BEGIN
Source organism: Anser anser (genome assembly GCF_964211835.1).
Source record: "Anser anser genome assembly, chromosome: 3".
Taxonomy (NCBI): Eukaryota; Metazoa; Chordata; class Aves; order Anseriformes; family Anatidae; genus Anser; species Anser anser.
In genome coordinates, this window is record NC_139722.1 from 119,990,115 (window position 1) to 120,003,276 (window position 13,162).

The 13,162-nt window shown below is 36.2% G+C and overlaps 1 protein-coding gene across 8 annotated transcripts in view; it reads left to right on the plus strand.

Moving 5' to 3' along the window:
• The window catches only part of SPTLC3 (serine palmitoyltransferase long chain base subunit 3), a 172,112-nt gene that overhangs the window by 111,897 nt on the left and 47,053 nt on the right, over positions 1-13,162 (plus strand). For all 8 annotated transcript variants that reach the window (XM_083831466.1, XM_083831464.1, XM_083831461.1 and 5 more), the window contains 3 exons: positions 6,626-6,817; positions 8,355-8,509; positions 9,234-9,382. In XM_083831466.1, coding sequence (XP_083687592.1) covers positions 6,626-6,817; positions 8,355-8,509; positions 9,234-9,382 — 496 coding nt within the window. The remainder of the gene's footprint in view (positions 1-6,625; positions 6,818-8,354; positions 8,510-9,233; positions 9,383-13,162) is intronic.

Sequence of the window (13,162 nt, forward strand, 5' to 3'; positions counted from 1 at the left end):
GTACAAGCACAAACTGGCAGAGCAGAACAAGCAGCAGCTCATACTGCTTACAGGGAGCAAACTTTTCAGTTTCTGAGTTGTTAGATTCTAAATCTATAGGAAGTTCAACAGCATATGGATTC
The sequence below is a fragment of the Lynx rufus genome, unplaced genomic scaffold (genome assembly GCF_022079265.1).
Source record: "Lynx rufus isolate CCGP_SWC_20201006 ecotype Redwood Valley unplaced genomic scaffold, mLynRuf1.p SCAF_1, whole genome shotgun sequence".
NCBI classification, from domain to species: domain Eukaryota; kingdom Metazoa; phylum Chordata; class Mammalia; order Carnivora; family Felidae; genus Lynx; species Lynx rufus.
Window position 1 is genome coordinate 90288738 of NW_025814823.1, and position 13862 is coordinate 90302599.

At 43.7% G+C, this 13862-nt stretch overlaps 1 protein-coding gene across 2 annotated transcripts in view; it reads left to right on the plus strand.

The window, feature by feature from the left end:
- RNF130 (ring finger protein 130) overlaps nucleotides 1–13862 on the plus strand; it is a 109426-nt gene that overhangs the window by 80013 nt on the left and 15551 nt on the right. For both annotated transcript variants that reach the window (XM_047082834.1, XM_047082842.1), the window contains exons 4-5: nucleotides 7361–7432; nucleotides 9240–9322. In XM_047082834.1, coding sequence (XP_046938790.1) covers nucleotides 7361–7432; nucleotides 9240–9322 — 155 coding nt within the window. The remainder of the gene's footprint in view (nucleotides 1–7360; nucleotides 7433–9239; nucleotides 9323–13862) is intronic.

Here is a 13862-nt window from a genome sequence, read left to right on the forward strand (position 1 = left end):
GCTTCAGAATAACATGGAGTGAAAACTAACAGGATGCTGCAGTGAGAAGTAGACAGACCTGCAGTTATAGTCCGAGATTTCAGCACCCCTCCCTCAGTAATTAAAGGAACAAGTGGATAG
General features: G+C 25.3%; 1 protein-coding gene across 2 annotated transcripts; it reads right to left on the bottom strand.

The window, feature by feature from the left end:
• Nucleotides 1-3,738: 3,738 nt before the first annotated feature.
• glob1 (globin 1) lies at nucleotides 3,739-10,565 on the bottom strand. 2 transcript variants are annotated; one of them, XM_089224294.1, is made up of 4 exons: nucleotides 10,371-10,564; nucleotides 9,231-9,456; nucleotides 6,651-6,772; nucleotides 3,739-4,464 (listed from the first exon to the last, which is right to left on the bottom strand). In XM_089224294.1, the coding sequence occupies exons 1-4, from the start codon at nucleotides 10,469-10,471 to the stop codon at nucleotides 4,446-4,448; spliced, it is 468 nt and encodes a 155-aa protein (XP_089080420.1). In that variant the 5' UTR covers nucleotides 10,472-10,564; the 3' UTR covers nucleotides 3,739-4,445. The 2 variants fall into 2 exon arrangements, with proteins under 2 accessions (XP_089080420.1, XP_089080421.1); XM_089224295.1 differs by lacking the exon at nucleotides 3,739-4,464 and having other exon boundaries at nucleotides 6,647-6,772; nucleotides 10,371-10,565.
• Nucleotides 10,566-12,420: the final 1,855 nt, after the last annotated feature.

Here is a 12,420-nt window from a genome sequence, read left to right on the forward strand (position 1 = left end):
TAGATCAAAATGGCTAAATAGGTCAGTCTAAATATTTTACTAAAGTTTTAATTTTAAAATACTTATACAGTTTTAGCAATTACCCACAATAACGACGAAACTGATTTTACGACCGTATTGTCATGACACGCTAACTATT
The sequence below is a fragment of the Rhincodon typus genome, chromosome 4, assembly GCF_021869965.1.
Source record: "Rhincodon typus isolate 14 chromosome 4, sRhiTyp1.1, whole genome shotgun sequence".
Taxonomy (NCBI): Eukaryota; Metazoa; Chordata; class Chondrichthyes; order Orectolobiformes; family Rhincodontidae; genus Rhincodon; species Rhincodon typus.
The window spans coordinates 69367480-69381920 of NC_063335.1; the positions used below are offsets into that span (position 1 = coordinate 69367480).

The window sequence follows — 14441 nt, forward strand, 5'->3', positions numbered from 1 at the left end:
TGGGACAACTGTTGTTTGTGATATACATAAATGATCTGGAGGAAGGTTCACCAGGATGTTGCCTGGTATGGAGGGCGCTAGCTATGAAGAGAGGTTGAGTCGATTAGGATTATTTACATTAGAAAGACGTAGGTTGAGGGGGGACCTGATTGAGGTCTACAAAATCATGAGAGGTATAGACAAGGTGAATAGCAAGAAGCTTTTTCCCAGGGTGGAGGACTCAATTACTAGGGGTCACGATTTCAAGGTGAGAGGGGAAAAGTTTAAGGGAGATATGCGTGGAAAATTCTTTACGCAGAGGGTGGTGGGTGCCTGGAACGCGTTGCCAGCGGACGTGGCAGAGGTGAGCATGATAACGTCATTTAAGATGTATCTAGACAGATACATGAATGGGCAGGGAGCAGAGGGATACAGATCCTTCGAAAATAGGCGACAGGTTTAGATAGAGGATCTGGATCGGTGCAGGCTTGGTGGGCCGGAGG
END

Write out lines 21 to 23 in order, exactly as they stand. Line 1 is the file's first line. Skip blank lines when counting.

• Nucleotides 1-3,738: 3,738 nt before the first annotated feature.
• glob1 (globin 1) lies at nucleotides 3,739-10,565 on the bottom strand. 2 transcript variants are annotated; one of them, XM_089224294.1, is made up of 4 exons: nucleotides 10,371-10,564; nucleotides 9,231-9,456; nucleotides 6,651-6,772; nucleotides 3,739-4,464 (listed from the first exon to the last, which is right to left on the bottom strand). In XM_089224294.1, the coding sequence occupies exons 1-4, from the start codon at nucleotides 10,469-10,471 to the stop codon at nucleotides 4,446-4,448; spliced, it is 468 nt and encodes a 155-aa protein (XP_089080420.1). In that variant the 5' UTR covers nucleotides 10,472-10,564; the 3' UTR covers nucleotides 3,739-4,445. The 2 variants fall into 2 exon arrangements, with proteins under 2 accessions (XP_089080420.1, XP_089080421.1); XM_089224295.1 differs by lacking the exon at nucleotides 3,739-4,464 and having other exon boundaries at nucleotides 6,647-6,772; nucleotides 10,371-10,565.
• Nucleotides 10,566-12,420: the final 1,855 nt, after the last annotated feature.